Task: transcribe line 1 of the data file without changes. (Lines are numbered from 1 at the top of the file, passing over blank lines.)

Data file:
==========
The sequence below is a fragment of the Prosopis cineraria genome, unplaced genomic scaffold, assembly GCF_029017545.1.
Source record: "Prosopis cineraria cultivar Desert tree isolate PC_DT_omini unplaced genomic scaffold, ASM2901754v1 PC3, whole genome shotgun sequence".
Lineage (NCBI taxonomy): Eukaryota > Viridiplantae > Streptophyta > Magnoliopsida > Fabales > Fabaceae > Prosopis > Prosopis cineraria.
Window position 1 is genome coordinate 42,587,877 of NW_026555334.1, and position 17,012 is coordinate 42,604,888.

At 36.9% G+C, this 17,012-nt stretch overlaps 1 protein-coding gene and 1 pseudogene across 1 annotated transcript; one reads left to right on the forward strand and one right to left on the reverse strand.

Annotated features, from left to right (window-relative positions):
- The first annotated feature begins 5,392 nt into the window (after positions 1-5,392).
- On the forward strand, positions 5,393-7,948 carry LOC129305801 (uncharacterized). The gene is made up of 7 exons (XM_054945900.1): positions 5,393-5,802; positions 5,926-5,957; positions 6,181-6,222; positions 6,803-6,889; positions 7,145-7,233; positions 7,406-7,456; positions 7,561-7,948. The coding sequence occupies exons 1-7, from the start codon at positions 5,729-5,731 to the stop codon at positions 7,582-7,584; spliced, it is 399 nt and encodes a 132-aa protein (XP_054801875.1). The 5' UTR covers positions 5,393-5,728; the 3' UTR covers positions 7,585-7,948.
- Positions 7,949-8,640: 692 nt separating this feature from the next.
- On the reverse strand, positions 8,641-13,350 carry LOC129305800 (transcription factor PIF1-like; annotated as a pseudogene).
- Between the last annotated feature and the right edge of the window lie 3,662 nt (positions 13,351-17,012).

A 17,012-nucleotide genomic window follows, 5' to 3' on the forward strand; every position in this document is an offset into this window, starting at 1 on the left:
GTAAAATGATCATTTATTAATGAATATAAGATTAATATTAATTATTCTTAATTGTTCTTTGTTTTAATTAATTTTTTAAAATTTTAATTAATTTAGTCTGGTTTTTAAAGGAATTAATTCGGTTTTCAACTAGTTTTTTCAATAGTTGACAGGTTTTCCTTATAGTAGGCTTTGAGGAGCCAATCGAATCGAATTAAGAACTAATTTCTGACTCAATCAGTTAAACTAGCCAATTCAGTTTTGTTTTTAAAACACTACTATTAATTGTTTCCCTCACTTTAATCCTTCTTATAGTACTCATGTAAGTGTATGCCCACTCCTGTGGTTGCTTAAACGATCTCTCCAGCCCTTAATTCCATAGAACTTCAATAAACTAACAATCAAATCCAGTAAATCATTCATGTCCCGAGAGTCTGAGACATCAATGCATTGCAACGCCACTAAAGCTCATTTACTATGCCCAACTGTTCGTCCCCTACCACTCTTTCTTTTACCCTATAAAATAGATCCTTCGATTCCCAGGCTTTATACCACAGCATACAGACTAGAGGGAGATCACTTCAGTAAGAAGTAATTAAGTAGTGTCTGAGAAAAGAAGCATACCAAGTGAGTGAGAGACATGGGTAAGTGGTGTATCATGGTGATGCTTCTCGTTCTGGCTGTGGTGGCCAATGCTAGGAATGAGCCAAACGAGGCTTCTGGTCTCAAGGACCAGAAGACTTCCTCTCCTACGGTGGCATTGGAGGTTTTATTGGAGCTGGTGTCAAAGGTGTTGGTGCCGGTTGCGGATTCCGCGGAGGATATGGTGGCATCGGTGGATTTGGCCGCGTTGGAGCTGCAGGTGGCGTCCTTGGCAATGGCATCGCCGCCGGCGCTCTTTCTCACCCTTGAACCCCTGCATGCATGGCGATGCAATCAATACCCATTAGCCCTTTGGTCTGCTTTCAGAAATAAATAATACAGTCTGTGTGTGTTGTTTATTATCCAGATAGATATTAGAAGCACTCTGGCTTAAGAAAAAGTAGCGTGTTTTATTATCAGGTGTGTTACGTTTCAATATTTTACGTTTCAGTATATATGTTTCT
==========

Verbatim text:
The sequence below is a fragment of the Prosopis cineraria genome, unplaced genomic scaffold, assembly GCF_029017545.1.